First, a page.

Of the 34 Christmases I have celebrated, 15 were in Muscat, the home of my childhood. The remaining in Bombay, a city after my own heart. My family moved back from the Gulf in 2003, a time of great change and uncertainty in my own life. 16 as I was – fighting obesity, hormones, and the vacuum that came with the loss of old friends – there was also so much newness to embrace. I had coloured my hair (for the first and last time), got my eyebrows done, put myself through the pain of a full-body wax, shed 15 kilos (the magic of Mumbai’s air), and enrolled at the illustrious St Xavier’s College in Mumbai.
It was a beautiful mess.
Nearly six years earlier, in 1997, my parents had bought a quaint home in a Catholic pocket in South Mumbai – the neighbourhood of Cavel that I would end up eulogising in my debut novel, Bombay Balchão, several decades on. Like most middle-class families that hesitated to take bank loans, my parents chose to pour their life-savings as initial instalments for the home, selling a flat in far-flung Vasai, a sleepy cousin of Mumbai, and borrowing from relatives, to pay up for the rest.
When we arrived in Mumbai, dad was still saving up so that he could be debt-free. He had quit his job in Muscat, a move that had raised eyeballs. Admittedly, he did not have a plan. In hindsight, it would have been great if he had one, but that would make the lived experiences of our family very different. And to be honest, I would not trade that life for anything else in the world.
The shift was tough, and the financial constraints did not make it any easier on us. Christmas of 2003 was going to be a humble affair.
A few traditions continued nonetheless. Like the making of sweets. Our family has roots in Karnataka and Goa, and the sweets reflect the best of both these worlds. I vaguely remember my parents going to the nearby Crawford Market, and picking up bagsful of maida, self-rising flour, semolina, dry fruits,
butter, cocoa powder and sugar from Lobos, the kirana store, where all of Bombay visits to shop before Christmas. The flour would be kneaded, the butter melted and cocoa mixed with rum, soaked raisins and nuts, to make the delicious kuswar platter (a plate of traditional treats comprising neureos, kalkals, chakris, doce, guava cheese, marzipan and rum cake). My mum is also a genius wine- maker. A month before Christmas, she starts working her magic with grapes, orange, pineapple, and ginger. That year, she only fermented grapes.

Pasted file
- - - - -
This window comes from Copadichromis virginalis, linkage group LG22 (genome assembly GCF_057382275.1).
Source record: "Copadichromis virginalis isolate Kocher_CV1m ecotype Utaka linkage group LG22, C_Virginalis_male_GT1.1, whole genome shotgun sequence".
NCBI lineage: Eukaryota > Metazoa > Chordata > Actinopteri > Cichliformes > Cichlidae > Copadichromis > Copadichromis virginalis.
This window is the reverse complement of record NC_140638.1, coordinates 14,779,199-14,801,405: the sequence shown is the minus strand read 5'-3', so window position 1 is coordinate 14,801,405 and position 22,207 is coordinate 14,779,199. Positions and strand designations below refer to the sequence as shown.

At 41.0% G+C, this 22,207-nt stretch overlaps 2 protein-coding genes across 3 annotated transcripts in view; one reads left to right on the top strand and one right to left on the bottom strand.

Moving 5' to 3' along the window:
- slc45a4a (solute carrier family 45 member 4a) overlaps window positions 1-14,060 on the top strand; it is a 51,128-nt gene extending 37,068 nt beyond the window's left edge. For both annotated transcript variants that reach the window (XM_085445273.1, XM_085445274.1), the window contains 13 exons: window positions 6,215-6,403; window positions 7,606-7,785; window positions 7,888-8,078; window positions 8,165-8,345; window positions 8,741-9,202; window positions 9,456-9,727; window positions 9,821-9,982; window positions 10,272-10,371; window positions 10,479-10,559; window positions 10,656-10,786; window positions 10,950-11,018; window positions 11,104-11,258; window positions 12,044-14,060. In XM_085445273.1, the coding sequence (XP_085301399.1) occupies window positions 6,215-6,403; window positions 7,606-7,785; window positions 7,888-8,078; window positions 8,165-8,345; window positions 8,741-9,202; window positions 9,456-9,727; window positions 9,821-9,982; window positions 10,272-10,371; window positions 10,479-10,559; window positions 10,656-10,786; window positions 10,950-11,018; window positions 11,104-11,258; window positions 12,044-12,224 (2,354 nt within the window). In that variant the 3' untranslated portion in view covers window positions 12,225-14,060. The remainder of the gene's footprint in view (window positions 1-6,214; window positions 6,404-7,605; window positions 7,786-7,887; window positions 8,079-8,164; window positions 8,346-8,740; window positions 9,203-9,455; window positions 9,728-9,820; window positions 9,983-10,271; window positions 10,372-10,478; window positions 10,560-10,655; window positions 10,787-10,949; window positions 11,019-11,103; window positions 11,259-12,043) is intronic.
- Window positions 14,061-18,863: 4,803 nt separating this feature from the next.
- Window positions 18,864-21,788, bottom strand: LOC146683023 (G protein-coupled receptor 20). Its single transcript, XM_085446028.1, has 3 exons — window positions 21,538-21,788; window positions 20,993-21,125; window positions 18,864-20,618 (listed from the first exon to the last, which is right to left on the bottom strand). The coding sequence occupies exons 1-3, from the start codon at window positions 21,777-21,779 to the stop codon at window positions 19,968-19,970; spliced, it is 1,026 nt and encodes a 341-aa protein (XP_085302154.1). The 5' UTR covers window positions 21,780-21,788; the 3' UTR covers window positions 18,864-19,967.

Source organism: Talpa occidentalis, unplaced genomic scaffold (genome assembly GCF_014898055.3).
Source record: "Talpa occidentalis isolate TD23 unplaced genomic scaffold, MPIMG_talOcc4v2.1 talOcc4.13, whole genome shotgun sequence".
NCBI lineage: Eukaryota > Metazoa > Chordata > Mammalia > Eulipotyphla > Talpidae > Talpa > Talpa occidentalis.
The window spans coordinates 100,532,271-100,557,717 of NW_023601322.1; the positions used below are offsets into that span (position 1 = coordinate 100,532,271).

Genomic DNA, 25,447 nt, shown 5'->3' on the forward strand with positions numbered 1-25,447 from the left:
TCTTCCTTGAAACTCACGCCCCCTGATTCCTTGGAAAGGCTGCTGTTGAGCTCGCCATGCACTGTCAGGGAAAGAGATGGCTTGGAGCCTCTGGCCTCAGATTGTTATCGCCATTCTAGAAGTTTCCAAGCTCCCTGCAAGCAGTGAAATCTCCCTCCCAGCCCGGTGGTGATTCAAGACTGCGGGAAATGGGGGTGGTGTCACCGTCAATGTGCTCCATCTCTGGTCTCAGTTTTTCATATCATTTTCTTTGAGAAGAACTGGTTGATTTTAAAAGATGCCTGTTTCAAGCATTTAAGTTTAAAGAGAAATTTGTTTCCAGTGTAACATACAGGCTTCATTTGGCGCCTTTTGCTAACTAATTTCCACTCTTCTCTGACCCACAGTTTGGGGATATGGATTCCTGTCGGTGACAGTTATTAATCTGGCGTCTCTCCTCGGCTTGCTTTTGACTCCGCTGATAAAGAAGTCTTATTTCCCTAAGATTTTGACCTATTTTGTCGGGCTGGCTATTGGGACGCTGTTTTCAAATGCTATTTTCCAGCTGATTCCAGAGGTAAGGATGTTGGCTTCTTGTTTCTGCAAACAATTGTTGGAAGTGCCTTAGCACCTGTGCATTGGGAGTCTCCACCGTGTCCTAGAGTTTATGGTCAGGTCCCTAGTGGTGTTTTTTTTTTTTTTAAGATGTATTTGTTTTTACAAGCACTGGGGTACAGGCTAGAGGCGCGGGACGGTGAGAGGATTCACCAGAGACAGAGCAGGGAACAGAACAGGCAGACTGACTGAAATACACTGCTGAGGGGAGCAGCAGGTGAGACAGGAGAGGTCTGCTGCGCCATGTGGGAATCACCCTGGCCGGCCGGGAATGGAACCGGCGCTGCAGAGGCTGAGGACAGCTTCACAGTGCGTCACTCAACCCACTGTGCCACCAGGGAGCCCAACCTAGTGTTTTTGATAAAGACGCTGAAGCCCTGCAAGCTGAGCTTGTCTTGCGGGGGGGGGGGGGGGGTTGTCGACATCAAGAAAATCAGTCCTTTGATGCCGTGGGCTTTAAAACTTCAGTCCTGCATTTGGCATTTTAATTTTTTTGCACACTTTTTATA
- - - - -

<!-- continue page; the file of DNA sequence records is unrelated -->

We spent the next few days unpacking our Christmas boxes, putting together remnants of the life we had left behind, into the new one we were building, brick by brick. The seven-foot-long tree was the first to come up. Its branches fanned out wide enough, leaving little room to walk in and out of the door adjacent to it. Dad opened the plastic tubs brimming with tiny Christmas ornaments, bubble-wrapped to prevent breakage. We sat around him, in a little circle, carefully hanging one ornament at
a time, recalling stories about how we had found them on our tree – the big Santa head that we picked up from a fancy mall, the many candy canes of which we had a set of 20, the glittery baubles that a late friend had gifted us, and the golden star dad had bought the year my youngest brother was born.
Muscat was no longer home…it had become a story.
Moving countries can be emotionally crushing. For me and my brothers, Muscat was the only place we had ever known. For my parents, it was the city that helped redeem them from the inadequacies of their middle-class lives in Bombay. We were all back now, reclaiming a past that was still a part of us.
A sweet memory from that Christmas season was the carollers, guitar and tambourine in tow, who visited our building compound and belted out carols. It was my first time in a predominantly Goan Catholic neighbourhood. Back in Muscat, our immediate neighbours were Pakistanis, Sri Lankans and Bangladeshis, so our idea of belonging came from shared food, cricket, and Bollywood. Here, surrounded by the Colacos, D’Costas, D’Souzas, Duckworths and Chaves, I was becoming fully aware of my Catholic identity.
Excerpted with permission from Indian Christmas: Essays, Memories, Hymns, edited by Jerry Pinto and Madhulika Liddle, Speaking Tiger Books.